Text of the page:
Author(s): Ibrahim Suleiman Al Qatawneh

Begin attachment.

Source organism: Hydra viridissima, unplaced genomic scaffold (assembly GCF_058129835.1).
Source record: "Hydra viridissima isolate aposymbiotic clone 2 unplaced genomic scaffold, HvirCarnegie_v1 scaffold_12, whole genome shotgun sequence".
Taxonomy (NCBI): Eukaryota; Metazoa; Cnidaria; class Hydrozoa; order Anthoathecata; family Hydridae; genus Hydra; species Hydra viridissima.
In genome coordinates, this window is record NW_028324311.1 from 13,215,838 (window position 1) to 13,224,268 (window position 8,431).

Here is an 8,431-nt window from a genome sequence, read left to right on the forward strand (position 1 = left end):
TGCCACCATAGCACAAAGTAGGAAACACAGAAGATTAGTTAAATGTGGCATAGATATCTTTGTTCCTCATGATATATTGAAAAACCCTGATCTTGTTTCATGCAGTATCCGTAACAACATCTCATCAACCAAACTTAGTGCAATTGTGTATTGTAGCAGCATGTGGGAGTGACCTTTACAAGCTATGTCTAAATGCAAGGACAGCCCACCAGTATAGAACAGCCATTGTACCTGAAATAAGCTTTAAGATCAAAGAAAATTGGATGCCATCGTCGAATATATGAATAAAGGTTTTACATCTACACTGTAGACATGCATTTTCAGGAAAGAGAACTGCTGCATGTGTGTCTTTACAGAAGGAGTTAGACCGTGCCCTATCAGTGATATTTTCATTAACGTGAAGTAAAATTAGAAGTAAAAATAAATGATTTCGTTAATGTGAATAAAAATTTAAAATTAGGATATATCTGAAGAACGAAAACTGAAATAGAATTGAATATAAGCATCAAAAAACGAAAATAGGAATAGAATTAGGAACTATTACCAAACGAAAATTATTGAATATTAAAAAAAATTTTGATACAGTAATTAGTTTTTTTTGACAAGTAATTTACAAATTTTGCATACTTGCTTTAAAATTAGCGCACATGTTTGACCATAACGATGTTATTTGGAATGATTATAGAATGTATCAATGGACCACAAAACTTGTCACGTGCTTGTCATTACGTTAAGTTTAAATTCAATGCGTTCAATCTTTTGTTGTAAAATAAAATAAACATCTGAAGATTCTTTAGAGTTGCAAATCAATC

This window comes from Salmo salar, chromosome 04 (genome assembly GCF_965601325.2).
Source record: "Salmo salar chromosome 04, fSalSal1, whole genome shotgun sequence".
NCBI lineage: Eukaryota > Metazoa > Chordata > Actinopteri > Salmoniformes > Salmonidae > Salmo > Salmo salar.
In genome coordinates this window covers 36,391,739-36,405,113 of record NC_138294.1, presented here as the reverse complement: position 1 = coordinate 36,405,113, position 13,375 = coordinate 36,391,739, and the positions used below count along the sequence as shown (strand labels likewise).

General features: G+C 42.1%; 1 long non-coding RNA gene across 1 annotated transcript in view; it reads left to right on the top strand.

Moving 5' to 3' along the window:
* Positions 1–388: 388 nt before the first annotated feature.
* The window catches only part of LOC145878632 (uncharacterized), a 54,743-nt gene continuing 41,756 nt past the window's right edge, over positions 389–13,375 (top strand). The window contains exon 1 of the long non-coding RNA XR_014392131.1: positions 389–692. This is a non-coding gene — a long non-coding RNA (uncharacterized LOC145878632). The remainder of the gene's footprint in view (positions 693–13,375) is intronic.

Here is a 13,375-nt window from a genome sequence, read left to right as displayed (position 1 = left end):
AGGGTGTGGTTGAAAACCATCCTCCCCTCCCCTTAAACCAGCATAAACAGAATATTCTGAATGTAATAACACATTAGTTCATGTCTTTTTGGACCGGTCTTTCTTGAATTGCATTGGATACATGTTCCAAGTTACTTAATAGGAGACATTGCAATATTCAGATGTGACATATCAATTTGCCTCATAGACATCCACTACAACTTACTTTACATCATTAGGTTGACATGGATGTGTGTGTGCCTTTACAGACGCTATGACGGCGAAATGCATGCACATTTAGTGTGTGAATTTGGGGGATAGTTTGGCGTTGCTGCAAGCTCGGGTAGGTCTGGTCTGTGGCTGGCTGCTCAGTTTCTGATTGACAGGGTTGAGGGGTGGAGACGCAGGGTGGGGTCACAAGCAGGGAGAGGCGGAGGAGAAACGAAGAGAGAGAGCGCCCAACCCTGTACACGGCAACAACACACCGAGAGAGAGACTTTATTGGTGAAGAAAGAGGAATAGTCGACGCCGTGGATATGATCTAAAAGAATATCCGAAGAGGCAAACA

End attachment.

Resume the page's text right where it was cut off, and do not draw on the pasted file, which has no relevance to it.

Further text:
This article provides a critical review of the protection of creditors’ interests under criminal law in the United Arab Emirates (‘UAE’), particularly in the light of its comprehensive reform of bankruptcy legislation of 2016. The review adopts an analytical doctrinal method, where desk-based research into the blackletter of relevant legal texts is complemented by reasoned doctrinal commentary. The study reveals the pivotal role deterrence plays for guiding the design of criminal law safeguards against moral hazard by distressed debtors. This approach—which is consistent with a longstanding focus on criminal deterrence in Islamic jurisprudence—provides an important rationale for the adoption of a criminal law framework, not just for the benefit of individual creditors, but also for increasing the reliability of the UAE credit market as a whole. While the provisions of the 2016 UAE Bankruptcy Law do much to curtail cavalier behaviour by distressed business debtors, the law engenders segmentation in the credit market by failing to prepare similar safeguards for non-business creditors and debtors. The paper ends with a recommendation for addressing this imbalance.